Going “Up to Jerusalem”

I came across an interesting story in D. G. Hart’s and John R. Muether’s Seeking a Better Country: 300 Years of American Presbyterianism which reminded me of what the focus of our gathering as the people of God on His Day should be:

In 1730 one of the oldest Presbyterian congregations in North America, this one in Freehold, New Jersey, gathered to consider the best location for the construction of its meetinghouse. According to legend, while the men debated the advantages of one site over another, a feisty woman of Scottish descent rose from her seat, picked up the cornerstone, carried it up a small hill to the church’s eventual foundation, and complained, “Wha ever heard o’ gangin doon to the House o’ the Lord, an no o’ gangin oop to the House o’ the Lord?” (page 33)

Janet Rhea (the supposed woman’s name) understood something very important about worship; It is about God, not us. In Scripture, people always went “up to Jerusalem” to worship the Lord, and that climb was always about more than just topographical elevation; it was (and is) primarily a spiritual ascent. Psalms 120-134 are called Songs of Ascents because the pilgrims would chant those Psalms as they went “up to Jerusalem” to worship the Lord at His feasts, and that is where our hearts should be focused when we gather in Christ’s name.

The Westminster Confession of Faith does an excellent job of spelling out what acceptable worship to God is and what elements should be a part of that weekly gathering in Chapter 21 which I will simply post without comment:

1. The light of nature showeth that there is a God, who hath lordship and sovereignty over all, is good, and doth good unto all, and is therefore to be feared, loved, praised, called upon, trusted in, and served, with all the heart, and with all the soul, and with all the might. But the acceptable way of worshiping the true God is instituted by himself, and so limited by his own revealed will, that he may not be worshiped according to the imaginations and devices of men, or the suggestions of Satan, under any visible representation, or any other way not prescribed in the Holy Scripture.

2. Religious worship is to be given to God, the Father, Son, and Holy Ghost; and to him alone; not to angels, saints, or any other creature: and, since the fall, not without a Mediator; nor in the mediation of any other but of Christ alone.

3. Prayer, with thanksgiving, being one special part of religious worship, is by God required of all men: and, that it may be accepted, it is to be made in the name of the Son, by the help of his Spirit, according to his will, with understanding, reverence, humility, fervency, faith, love, and perseverance; and, if vocal, in a known tongue.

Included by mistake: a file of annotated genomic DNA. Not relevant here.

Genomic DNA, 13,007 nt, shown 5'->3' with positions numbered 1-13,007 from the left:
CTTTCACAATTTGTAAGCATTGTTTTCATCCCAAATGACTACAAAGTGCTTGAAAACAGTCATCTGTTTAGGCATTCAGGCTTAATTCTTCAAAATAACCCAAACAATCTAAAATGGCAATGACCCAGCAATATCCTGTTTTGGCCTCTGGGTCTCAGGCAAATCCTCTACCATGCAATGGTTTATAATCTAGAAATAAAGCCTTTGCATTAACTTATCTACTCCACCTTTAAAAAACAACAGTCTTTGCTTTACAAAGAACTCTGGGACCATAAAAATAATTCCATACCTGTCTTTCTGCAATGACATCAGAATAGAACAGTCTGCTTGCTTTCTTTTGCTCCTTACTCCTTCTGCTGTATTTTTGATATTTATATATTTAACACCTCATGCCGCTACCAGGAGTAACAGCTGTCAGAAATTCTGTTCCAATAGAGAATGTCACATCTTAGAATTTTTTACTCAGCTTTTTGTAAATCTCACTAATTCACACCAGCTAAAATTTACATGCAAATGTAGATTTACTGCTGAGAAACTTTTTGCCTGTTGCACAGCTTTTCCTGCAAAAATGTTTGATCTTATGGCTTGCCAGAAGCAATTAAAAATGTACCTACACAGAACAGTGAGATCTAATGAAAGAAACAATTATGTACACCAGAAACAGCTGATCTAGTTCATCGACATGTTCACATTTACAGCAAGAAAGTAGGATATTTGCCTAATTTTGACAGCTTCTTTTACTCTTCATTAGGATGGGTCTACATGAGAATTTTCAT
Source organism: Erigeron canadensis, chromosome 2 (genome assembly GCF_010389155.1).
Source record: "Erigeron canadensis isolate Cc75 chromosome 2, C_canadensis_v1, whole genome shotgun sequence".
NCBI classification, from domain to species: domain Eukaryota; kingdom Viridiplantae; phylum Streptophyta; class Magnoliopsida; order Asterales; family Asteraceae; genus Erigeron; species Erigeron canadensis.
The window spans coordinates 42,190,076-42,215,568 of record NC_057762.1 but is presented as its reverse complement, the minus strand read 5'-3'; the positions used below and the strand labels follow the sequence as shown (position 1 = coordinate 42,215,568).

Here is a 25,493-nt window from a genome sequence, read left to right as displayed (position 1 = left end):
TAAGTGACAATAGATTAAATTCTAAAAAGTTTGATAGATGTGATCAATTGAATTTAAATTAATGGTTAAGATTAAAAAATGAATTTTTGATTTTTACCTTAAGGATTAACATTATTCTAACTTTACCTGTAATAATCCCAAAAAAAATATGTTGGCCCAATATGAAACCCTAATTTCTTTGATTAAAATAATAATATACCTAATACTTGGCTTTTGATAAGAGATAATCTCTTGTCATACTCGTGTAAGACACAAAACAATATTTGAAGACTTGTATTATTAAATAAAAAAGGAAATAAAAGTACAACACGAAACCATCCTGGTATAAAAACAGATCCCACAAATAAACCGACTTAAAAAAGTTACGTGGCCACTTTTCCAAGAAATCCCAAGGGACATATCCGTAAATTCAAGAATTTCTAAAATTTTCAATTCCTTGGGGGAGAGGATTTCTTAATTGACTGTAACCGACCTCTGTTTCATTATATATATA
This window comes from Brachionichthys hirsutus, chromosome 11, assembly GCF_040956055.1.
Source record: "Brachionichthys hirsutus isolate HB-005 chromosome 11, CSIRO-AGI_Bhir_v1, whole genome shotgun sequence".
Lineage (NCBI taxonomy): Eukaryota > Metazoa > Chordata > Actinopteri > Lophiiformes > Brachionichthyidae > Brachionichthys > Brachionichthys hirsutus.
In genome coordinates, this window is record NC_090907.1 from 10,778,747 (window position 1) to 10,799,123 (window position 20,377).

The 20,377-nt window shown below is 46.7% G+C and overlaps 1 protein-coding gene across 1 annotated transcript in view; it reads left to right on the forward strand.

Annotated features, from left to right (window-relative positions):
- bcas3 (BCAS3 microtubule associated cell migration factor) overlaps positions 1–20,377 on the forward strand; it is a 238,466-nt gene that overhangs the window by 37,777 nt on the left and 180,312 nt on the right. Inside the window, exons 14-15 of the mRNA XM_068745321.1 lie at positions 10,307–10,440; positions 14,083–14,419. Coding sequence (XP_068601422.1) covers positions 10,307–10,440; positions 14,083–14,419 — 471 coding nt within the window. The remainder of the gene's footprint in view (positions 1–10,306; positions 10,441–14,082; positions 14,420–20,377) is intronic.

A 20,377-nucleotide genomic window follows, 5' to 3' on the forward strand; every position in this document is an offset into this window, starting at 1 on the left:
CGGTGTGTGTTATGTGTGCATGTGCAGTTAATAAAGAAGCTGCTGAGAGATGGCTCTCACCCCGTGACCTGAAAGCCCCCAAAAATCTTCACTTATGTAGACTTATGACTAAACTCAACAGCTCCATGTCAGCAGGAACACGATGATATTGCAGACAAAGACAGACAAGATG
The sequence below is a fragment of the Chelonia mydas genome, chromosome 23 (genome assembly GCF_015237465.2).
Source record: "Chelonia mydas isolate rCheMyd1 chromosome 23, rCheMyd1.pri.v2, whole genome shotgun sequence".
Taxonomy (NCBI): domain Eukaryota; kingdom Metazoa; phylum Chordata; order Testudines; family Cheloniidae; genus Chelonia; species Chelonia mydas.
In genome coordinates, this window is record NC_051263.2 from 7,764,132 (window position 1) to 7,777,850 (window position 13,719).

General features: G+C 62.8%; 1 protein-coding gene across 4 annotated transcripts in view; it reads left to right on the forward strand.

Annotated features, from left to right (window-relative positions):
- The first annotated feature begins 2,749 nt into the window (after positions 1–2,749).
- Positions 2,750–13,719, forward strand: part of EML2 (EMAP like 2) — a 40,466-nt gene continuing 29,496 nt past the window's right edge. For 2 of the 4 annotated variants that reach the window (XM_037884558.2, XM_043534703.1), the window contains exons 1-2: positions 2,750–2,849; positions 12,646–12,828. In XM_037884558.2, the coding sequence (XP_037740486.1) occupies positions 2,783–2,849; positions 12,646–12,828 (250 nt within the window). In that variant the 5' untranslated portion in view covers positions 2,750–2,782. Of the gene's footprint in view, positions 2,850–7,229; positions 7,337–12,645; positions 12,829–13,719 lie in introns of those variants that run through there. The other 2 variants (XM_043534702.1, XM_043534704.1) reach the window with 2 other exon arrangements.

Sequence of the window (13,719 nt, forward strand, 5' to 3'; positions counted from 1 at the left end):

4. Prayer is to be made for things lawful; and for all sorts of men living, or that shall live hereafter: but not for the dead, nor for those of whom it may be known that they have sinned the sin unto death.

5. The reading of the Scriptures with godly fear, the sound preaching and conscionable hearing of the Word, in obedience unto God, with understanding, faith, and reverence, singing of psalms with grace in the heart; as also, the due administration and worthy receiving of the sacraments instituted by Christ, are all parts of the ordinary religious worship of God: beside religious oaths, vows, solemn fastings, and thanksgivings upon special occasions, which are, in their several times and seasons, to be used in an holy and religious manner.

6. Neither prayer, nor any other part of religious worship, is now, under the gospel, either tied unto, or made more acceptable by any place in which it is performed, or towards which it is directed: but God is to be worshiped everywhere, in spirit and truth; as, in private families daily, and in secret, each one by himself; so, more solemnly in the public assemblies, which are not carelessly or willfully to be neglected, or forsaken, when God, by his Word or providence, calleth thereunto.

7. As it is the law of nature, that, in general, a due proportion of time be set apart for the worship of God; so, in his Word, by a positive, moral, and perpetual commandment binding all men in all ages, he hath particularly appointed one day in seven, for a Sabbath, to be kept holy unto him: which, from the beginning of the world to the resurrection of Christ, was the last day of the week; and, from the resurrection of Christ, was changed into the first day of the week, which, in Scripture, is called the Lord’s day, and is to be continued to the end of the world, as the Christian Sabbath.

8. This Sabbath is then kept holy unto the Lord, when men, after a due preparing of their hearts, and ordering of their common affairs beforehand, do not only observe an holy rest, all the day, from their own works, words, and thoughts about their worldly employments and recreations, but also are taken up, the whole time, in the public and private exercises of his worship, and in the duties of necessity and mercy.

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